The Art Fund: the bat­tle to save the Stafford­shire Hoard

Exhibited by
The Art Fund / Bluefrog.
June 16, 2012
Medium of Communication
Door-drops and householders, grant application, online, press advertising
Target Audience
Type of Charity
Arts, culture and heritage
Country of Origin
Date of first appearance
January, 2010

SOFII’s view

This is a wonderful example of a successful emergency appeal. This campaign really captured the imagination of the public and was so successful that it even closed a few weeks early, which is especially admirable given the current economic climate.

Creator / originator

The Art Fund / Bluefrog.

Summary / objectives

  • To raise £3.3 million by 17 April 2010 to buy the Staffordshire Hoard, an Anglo-Saxon treasure discovered by a metal detectorist.
  • To secure the hoard for display in the Birmingham Museum and Art Gallery and the Potteries Museum and Art Gallery.
  • To capture the imagination of the public and get them to support the campaign.


The Staffordshire Hoard was valued at £3.3 million and the Art Fund led the campaign to raise the funds needed to buy it for two museums that are local to the find.

The Staffordshire Hoard is amazing. It is made up of over 1,500 objects drawn from the battlefield – many are highly ornate sword fittings. Historian Dr David Starkey referred to the fund as ‘gangland bling’.

This was an emergency appeal and materials were put together in just a couple of weeks. When the campaign was launched, we had just 13 weeks to raise the funds needed to save the hoard. If we failed, there was a risk that the hoard might then have been sold on the open market and lost to public view, perhaps even going abroad.

The campaign was supported with a steady steam of new stories from the Art Fund, which secured media coverage throughout.

Special characteristics

The campaign in the Midlands was focused on maximising local interest. The call to action was ‘Save the Staffordshire Hoard for the West Midlands’.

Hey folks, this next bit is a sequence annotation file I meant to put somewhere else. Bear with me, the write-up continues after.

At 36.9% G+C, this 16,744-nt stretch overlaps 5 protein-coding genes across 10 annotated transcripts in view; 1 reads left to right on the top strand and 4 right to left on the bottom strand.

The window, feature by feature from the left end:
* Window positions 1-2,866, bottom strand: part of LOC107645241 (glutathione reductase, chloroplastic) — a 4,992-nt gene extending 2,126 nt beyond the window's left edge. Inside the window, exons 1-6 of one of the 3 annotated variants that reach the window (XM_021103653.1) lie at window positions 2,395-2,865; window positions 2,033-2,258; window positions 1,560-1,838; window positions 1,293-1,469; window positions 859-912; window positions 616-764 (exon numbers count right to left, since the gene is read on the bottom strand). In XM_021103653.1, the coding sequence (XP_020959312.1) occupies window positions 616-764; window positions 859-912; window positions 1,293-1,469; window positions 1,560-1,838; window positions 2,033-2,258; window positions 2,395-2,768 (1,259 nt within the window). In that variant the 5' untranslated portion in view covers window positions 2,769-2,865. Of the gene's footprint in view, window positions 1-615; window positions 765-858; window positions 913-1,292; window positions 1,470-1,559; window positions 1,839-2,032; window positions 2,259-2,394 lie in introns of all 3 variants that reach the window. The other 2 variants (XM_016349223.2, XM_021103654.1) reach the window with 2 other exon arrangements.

Further afield, potential supporters were asked to ‘Join the battle to save the Staffordshire Hoard’ – this was chosen as much of the treasure was military in nature.

With £3.3 million to raise, we made the target achievable by showing that some of the 1,500 items in the hoard – fragments of metal - were valued at just £20. This enabled us to ask people – ‘which part will you save?’. Another way of making donors feel part of a historic moment was saying we would recognise all gifts of over £20 in a book of thanks.

The various components of the campaign were:

  • Print
  • Press adverts
  • Local door-drops
  • Warm appeal to Art Fund members
  • Cold appeal to prospects
  • Take one leaflet for museums
  • Posters and banners for museums and public spaces donated by the local councils in the Midlands.
  • Digital media channels
  • Web pages
  • Banner adverts

Influence / impact

This is a great example of how to get an effective fundraising campaign up and running in a short amount of time. It enabled the public to play their part in saving a national treasure, which might otherwise have been lost. There’s plenty the Staffordshire Hoard can teach us not only about the Anglo-Saxon ‘dark ages’, but also about emergency fundraising.


The Staffordshire Hoard was saved – and the campaign even closed a few weeks early! A total of £900,000 was raised from the public, with the additional funds secured from the Art Fund, the National Heritage Memorial Fund and other trusts. The aim was to raise £500,000 from Art Fund members and supporters. In fact £640,000 was raised. Response rates from cold donors were 2.2 per cent.

After the mailed appeals, the digital media channel was the most significant for fundraising.


It can be difficult to raise money for the arts, particularly during a recession. This fantastic treasure captured the imagination of the public. They gave with great generosity to keep the find safely on public display, where it can be studied and enjoyed free of charge.

The campaign was put together very quickly, but employs some successful fundraising techniques.